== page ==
Posts Tagged ‘book reviews’

Music Review: Dreams in the Witch House: A Lovecraftian Rock Opera

Published by Kirsten on September 30th, 2014 - in Uncategorized

  Dreams in the Witch House:  A Lovecraftian Rock Opera

Presented by The H.P. Lovecraft Historical Society, executive producer Mike Dalager

Platinum West, 2013

Available: Pre-order (MP3 and audio CD)

Running Time: 65 minutes.

 

Adapting H.P. Lovecraft into other media has not always been the easiest thing for writers, directors, and producers. It is one of the many reasons Guillermo Del Toro’s forthcoming $150 million epic take on At The Mountains of Madness has generated so much interest and dread among lovers of the author’s work. He just doesn’t translate well to other media. Films like The Thing or Alien, though not created from Lovecraft works, are often considered more stylistically Lovecraftian than the films actually adapted from his stories. However, I have now discovered a very faithful adaptation of Dreams of the Witch House, and quite an unusual one: a rock opera. It’s the most interesting tribute since the silent film Call of Cthulu.

The audacity of executive producer Mike Dalager’s project is my favorite thing about it. Writing a rock opera based on a beloved story is challenge enough; try doing it with over a dozen voice actors, a six member rock band that lives in various countries, organizing recording in LA, Sweden, and Denmark, and then paying for it all without a record label backing you financially. It is quite a feat.

The opera tells the story of Miskatonic University mathematics student Walter Gilman, who is having nightmares while staying in Arkham’s infamous Witch House.  Brown Jenkin (Chris Laney) is a hybrid humanoid rat-like creature who torments the sleeping math genius as he unlocks the secrets of universe and opens up travel to other planes of reality. The songs range from operatic metal to straight rock, some with a 90s feel.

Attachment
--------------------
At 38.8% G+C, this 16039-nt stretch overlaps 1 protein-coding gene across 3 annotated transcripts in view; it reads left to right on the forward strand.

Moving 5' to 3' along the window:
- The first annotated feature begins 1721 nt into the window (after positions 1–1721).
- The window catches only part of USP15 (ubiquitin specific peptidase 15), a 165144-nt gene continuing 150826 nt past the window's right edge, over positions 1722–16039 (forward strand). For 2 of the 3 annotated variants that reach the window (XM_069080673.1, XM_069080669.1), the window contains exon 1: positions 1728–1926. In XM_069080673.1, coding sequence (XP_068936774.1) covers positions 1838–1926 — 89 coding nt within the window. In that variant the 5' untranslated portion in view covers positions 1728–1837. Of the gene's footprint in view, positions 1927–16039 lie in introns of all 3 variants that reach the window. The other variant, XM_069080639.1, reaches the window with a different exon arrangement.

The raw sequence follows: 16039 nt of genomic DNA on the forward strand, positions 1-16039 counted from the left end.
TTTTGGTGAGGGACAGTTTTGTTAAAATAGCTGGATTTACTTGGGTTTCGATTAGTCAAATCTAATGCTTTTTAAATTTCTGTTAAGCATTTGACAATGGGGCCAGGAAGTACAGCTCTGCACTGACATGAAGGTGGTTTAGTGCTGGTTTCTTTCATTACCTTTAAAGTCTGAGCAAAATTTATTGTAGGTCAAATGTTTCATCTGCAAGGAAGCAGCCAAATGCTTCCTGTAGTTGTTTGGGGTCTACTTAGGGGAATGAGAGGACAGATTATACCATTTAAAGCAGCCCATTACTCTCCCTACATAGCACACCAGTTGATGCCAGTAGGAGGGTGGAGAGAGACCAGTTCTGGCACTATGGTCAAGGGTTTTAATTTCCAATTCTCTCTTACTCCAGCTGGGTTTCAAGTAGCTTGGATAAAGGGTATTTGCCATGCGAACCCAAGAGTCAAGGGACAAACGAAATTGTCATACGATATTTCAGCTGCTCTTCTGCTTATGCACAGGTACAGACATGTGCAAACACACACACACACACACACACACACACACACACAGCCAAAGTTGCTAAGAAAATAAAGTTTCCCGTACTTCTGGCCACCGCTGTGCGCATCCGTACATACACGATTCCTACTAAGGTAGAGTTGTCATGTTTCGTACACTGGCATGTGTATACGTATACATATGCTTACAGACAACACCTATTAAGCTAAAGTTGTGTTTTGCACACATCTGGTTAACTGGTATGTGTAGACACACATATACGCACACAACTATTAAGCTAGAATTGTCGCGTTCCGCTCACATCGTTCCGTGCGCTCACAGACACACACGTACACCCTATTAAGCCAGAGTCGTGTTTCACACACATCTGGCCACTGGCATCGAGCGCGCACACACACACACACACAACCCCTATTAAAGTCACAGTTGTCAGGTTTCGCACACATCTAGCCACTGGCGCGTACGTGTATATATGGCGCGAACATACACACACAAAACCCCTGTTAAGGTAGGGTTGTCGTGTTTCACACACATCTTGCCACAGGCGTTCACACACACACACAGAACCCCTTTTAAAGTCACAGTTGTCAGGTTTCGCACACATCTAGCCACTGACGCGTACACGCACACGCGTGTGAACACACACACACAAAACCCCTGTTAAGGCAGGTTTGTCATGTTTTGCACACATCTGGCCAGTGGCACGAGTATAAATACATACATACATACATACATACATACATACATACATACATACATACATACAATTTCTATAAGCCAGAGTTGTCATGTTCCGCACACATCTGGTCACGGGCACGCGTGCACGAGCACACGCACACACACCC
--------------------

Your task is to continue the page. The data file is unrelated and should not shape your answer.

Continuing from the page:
To say I am impressed by this project is an understatement. I think every Lovecraft collector or library should have this in their collection cross-referenced to his books. Highly recommended, with a big thumbs up for horror fans, and anyone who collects rock and metal music. Appropriate for ages 12-up

 

Reviewed by David Agranoff

Book Review: Suspicion by Alexandra Monir

Published by Kirsten on September 28th, 2014 - in Uncategorized

   Suspicion by Alexandra Monir

Delacorte Press, December 2014

ISBN: 978-0385743891

Available: Pre-order (hardcover and Kindle edtions)

 

Hot on the heels of her two previous books (Timeless, Timekeeper), author Alexandra Monir gives us Suspicion, a tale of secrets and suspense that lurk behind the iron gates of a modern day “Downton Abbey,” the magnificent and mysterious Rockford Manor.

Imogen lived in New York as a young girl, but she would often spend summers in Wickersham, England with her family at the grand estate known as Rockford Manor. One summer, while Imogen, her cousin Lucia, and friends Sebastian and Theo, are busy helping the groundskeeper plant flowers, Imogen accidentally discovers that she has supernatural powers – and a remarkable green thumb.